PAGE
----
Two young students in Benin
Two young students in Benin

Day 5: My daughter wants to be a farmer

13 December, 2012 | Future of Agriculture: Online Discussion

Many and varied are the challenges we Nigerian women farmers face, from lack of land to uncertain markets to the daily burden of maintaining the household. Working as day labourers brings its own uncertainties. No wonder a future in agriculture is unattractive to Nigerian youth.

By Susan Godwin, Nigerian Farmer

When I think of the future of agriculture, I have to say that the youth here in Nigeria do not want to be farmers. They see it is very difficult. They see how hard we work and how little we have, nothing. I have five children. One of them works in the city and the rest live with me. I have a daughter who is 18. She did not go to school and she wants to stay and be a farmer. Now, everything we do is done manually. Maybe modernization would make it more attractive to them. 

The lack of markets is also a problem. In 2011, we heard that there was a good market for yams in Lagos, so we hired a lorry to carry the yams there. However, once they arrived, they were not off-loaded for three months. By that time, they had spoiled and the money we earned from selling them did not even cover the cost of the transportation!

“We have to hire the land from the men farmers.”

Here, women farmers have lots of challenges. We lack access to land, and the men want to collect the money we get from farming. We have to hire the land from the men farmers. I am married and I have to rent land for myself and for my daughter. Other time they will say you will go to bed hungry and you will go to bed without eating. 

Men also want women to work on their farms, and take advantage of women when they hire them. Only on those days will they give women something to eat. 

Women farmers should be given land so that we can farm. Maybe the government will make a decree to give us access to land. We, the women, have to come together to have a common goal, and then we can go to the government and tell them that this is our problem.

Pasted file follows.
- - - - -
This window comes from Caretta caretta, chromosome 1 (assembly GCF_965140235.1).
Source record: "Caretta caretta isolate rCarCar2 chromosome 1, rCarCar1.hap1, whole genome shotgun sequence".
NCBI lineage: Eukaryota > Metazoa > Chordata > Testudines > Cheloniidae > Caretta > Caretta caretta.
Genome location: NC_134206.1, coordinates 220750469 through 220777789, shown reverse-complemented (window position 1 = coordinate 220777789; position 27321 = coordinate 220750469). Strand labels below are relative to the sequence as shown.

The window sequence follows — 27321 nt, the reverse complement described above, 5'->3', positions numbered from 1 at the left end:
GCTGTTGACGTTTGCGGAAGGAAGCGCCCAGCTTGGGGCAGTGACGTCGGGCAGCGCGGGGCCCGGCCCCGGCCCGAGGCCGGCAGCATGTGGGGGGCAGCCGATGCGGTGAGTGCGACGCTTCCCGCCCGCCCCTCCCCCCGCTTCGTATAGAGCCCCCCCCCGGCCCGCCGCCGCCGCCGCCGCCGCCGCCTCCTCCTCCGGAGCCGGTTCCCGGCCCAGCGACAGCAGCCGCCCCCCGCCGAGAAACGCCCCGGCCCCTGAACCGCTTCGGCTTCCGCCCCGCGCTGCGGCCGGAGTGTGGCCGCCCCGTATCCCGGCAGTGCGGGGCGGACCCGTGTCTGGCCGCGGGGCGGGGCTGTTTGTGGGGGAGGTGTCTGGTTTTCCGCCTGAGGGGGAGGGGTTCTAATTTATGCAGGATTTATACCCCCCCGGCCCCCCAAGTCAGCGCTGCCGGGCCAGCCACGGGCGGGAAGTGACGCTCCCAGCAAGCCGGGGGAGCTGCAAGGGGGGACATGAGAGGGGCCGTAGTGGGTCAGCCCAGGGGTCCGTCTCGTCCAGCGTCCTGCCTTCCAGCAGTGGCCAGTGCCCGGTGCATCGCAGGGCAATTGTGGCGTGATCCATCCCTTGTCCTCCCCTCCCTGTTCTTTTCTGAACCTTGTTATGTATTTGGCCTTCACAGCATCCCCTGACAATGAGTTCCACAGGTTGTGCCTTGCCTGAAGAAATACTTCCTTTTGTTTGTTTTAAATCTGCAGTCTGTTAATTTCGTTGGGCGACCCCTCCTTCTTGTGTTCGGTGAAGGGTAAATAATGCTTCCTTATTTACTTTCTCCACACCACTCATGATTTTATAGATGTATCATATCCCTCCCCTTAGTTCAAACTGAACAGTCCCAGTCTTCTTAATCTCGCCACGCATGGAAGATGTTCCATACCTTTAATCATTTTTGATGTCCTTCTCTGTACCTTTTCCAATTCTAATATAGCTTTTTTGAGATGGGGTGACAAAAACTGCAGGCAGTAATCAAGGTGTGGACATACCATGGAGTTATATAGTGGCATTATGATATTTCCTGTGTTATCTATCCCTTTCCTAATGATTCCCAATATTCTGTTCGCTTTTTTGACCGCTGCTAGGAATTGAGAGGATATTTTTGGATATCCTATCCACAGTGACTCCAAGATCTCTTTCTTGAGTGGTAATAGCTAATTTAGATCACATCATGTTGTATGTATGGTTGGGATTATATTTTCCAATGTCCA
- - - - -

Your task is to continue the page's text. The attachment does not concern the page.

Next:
“With more access to land, we could rotate crops and get higher yields.”

With more access to land, we could rotate crops and get higher yields. The land women get to farm is usually degraded. Men don’t think about the fact that women are farming in order to feed and educate their children, because the men in their households have not done that. There is no access to credit for women. You have to invest out of your own money. 

For women, we have to wake up early, cook breakfast, go to the farm and work there, then gather wood on our way back from the field, and then come home to prepare the family dinner. Men go to their fields and then they come back and they have a rest. They even go out. As for the women, we don’t have time. We are exhausted. But we still have to farm. You can’t think about that. 

What I like about farming is that you control your own schedule. If you want to go to the field and work, then you can. But if you are tired, you can stay home for a day to rest.

“I get no support from the government extension system.”

I want the Nigerian government to help the small-scale farmer, to have access to new methods of farming, even if we have to pay for it. Also give them access to loans. As a farmer, I get no support from the government extension system. And when they come, we can’t even understand what they are trying to teach us because they speak a different language. In the future, if government extension agents could speak local languages, that would improve the situation. 

“If one day, there was no food in the markets, then people would realize farmers are also contributing to the well-being of the country.”